A New Mexico bill allowed high school students in one year to receive a “reprieve” from a rigorous graduation exam. The state’s graduation rate went up this year, in large part because the exam wasn’t required. Santa Fe New Mexican
Education companies are buying into digital learning, fueling the market. Over $7 billion changed hadns in more than 250 total transactions in 2012, according to a report from investment banking firm Berekery Noyes. Education Week
Internet access isn’t a privilege anymore, it’s a necessity – when it comes to student success. Education Week Read Entire Post
Good Morning! Fortunately we were able to skip the sluggish Monday had head right into Tuesday. The countdown through a short week begins! Here are your latest education headlines.
As a part of the Obama administration’s efforts to address the alarming rate of childhood obesity, a new will be announced that highlights guidelines for vending machines in schools, according to the New York Times. The goal is to set nationwide standards that promote healthy choices for nourishment of growing children.
In Chicago, the public schools system’s new administration has added a new assessment test for elementary school students. As the Chicago Tribune reports, the new measures come after years of complaints from teachers and administrators that the previous assessment tests for the state's Illinois Standard Achievement Test set the bar too low when preparing kids for college.Read Entire Post
For the first time, California reported the state’s eighth-grade dropout rate, shedding light on information that tends to be not been well recorded. The report found 3.5 percent of eighth-graders dropped out before they would have entered ninth grade, the Los Angeles Times reported. The information is a part of a system that enables officials to track students individually. Overall, nearly 75 percent of California high school students graduated after four years, while about 18 percent dropped out.
Bullying and its effects on students emotionally have been in the news a great deal over the past year, however, the Los Angles Times reported today on a new study that shows it can cause academic troubles as well. The study of over 7,000 ninth-graders and nearly 3,000 teachers randomly selected in Virginia showed schools with an intense bullying atmosphere had passing rates on standardized tests that were 3 to 6 percent lower than other schools.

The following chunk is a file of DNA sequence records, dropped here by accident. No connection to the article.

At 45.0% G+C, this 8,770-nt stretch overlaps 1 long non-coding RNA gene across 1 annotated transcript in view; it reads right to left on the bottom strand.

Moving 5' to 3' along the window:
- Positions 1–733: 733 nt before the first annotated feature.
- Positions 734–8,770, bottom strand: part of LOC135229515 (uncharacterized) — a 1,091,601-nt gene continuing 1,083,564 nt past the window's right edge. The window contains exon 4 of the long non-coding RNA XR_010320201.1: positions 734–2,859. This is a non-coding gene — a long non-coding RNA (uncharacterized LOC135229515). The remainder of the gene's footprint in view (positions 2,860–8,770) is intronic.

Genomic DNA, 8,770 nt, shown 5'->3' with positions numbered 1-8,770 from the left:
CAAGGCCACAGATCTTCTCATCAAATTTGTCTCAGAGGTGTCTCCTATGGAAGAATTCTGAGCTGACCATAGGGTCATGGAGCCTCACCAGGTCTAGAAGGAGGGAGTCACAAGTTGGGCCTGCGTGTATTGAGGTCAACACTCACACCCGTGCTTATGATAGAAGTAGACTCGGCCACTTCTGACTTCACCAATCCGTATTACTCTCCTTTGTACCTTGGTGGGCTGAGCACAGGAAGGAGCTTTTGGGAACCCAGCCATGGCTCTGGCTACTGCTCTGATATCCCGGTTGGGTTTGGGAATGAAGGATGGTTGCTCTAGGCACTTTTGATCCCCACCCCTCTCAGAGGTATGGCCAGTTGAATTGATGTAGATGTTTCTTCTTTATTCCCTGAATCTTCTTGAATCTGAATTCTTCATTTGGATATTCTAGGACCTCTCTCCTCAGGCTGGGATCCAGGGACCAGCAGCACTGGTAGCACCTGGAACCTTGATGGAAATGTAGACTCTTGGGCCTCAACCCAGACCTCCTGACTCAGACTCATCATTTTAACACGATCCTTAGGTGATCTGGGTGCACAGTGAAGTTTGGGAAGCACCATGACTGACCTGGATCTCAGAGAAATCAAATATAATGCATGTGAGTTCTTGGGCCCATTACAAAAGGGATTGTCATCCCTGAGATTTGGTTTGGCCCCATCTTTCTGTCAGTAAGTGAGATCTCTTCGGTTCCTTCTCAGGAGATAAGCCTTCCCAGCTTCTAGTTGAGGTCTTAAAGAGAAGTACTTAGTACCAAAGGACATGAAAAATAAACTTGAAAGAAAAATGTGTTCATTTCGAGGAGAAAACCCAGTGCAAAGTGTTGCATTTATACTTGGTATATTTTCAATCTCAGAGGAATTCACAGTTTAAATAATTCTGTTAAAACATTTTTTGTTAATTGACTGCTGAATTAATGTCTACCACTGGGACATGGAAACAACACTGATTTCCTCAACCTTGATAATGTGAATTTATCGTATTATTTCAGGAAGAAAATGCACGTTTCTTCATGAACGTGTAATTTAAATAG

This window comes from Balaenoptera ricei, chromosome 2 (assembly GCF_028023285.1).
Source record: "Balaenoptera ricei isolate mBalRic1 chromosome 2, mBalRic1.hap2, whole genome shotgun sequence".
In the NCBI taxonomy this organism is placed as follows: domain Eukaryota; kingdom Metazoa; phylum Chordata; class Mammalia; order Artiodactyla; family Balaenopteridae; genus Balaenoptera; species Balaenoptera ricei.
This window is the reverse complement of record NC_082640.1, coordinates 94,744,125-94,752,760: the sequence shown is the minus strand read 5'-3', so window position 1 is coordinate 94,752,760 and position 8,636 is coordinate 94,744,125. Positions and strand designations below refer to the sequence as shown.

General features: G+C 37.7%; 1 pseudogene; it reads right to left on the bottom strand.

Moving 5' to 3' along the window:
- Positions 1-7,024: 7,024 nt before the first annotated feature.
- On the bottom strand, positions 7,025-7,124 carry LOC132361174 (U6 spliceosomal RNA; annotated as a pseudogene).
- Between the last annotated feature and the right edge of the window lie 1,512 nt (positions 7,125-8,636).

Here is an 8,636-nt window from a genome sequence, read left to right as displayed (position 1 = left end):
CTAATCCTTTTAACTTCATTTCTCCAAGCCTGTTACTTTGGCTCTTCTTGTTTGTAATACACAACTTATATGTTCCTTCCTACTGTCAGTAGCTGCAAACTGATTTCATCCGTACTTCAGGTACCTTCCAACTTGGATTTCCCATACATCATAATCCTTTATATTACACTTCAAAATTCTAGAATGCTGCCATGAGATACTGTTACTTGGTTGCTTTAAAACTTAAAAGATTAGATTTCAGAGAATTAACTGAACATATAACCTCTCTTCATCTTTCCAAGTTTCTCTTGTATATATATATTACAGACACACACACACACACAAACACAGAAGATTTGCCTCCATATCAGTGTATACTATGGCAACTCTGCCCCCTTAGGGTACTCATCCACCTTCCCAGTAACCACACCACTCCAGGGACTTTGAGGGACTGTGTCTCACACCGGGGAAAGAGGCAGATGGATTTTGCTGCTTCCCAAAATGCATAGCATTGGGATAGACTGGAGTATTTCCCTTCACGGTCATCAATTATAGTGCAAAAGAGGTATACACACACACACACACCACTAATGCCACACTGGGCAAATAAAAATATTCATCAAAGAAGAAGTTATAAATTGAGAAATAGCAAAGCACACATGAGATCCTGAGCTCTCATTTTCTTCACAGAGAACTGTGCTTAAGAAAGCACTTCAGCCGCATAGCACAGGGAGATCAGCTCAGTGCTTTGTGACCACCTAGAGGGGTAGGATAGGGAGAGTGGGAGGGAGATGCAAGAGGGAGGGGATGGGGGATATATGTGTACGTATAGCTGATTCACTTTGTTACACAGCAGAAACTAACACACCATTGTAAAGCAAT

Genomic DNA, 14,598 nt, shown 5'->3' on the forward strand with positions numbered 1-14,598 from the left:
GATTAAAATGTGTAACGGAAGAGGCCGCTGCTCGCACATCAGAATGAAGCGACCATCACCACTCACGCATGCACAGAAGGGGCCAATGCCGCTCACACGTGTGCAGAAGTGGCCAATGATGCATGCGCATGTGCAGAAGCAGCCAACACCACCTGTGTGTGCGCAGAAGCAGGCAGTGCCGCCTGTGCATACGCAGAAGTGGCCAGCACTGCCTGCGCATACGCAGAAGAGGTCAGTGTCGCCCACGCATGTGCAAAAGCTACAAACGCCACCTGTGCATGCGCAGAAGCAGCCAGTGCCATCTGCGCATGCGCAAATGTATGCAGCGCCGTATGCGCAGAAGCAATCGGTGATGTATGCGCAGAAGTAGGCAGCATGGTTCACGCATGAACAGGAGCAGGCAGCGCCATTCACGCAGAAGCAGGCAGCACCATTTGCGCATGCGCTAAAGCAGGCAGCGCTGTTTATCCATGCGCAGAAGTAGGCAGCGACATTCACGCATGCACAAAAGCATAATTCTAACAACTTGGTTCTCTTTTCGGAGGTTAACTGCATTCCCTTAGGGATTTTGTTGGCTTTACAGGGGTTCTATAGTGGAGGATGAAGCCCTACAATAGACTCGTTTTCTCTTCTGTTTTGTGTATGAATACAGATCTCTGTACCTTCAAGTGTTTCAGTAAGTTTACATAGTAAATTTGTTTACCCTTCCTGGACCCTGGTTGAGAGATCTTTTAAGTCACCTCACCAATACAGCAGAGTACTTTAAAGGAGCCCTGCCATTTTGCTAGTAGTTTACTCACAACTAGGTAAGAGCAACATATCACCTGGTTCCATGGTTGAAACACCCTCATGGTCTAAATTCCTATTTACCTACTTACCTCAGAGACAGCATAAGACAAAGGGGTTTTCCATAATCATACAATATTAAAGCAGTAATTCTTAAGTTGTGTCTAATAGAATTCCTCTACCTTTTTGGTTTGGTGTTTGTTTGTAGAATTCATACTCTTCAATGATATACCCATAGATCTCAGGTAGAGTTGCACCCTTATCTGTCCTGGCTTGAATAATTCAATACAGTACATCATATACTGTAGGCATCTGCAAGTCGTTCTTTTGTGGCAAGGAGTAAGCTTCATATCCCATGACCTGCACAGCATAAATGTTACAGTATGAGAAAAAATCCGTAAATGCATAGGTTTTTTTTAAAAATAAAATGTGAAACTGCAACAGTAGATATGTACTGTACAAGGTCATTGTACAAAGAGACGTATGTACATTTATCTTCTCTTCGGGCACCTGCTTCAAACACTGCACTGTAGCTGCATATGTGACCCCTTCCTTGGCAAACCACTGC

Nearly 87 percent of New Mexico’s schools are not making adequate progress under the federal No Child left Behind (NCLB) Act. When it comes to student proficiency, only 42 percent of New Mexico students perform at grade level in math and science and only 50 percent are proficient in Reading. (New Mexico Public Education Department)
The number of Louisiana public schools considered failing—or “academically unacceptable”—under the state’s accountability program jumped from 48 last year to 135 this year. (Education Week)
Students with disciplinary actions were five times more likely to drop out (10 percent) than students with no disciplinary action (2 percent), according to a new study of nearly one million Texas secondary school students released by the Council of State Governments. Additionally, students with disciplinary actions were more than six times more likely (31 percent) to be held back at least once, compared to students without (5 percent).
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The June unemployment rate for high school dropouts was 14.3 percent, compared to 4.4 percent for individuals with a bachelor’s degree, according to the U.S. Bureau of Labor Statistics. The unemployment rate for high school graduates was 10 percent and 8.4 percent for individuals with some college or an associate’s degree.
In Alabama, more than 34 percent of 2010 high school graduates who attended a state public four-year or two-year college needed at least one remedial course, and many of them needed two. (Montgomery Advertiser)The Huffington Post reports that the latest 2010 census data shows that the share of children in the United States is 24 percent, falling below the previous low of 26 percent of 1990. The share is projected to slip further, to 23 percent by 2050, even as the percentage of people 65 and older is expected to jump from 13 percent today to roughly 20 percent by 2050 due to the aging of baby boomers and beyond. And when this generation of children grows up, it will become a shrinking work force that will have to support the nation's expanding elderly population—even as the government strains to cut spending for health care, pensions and much else.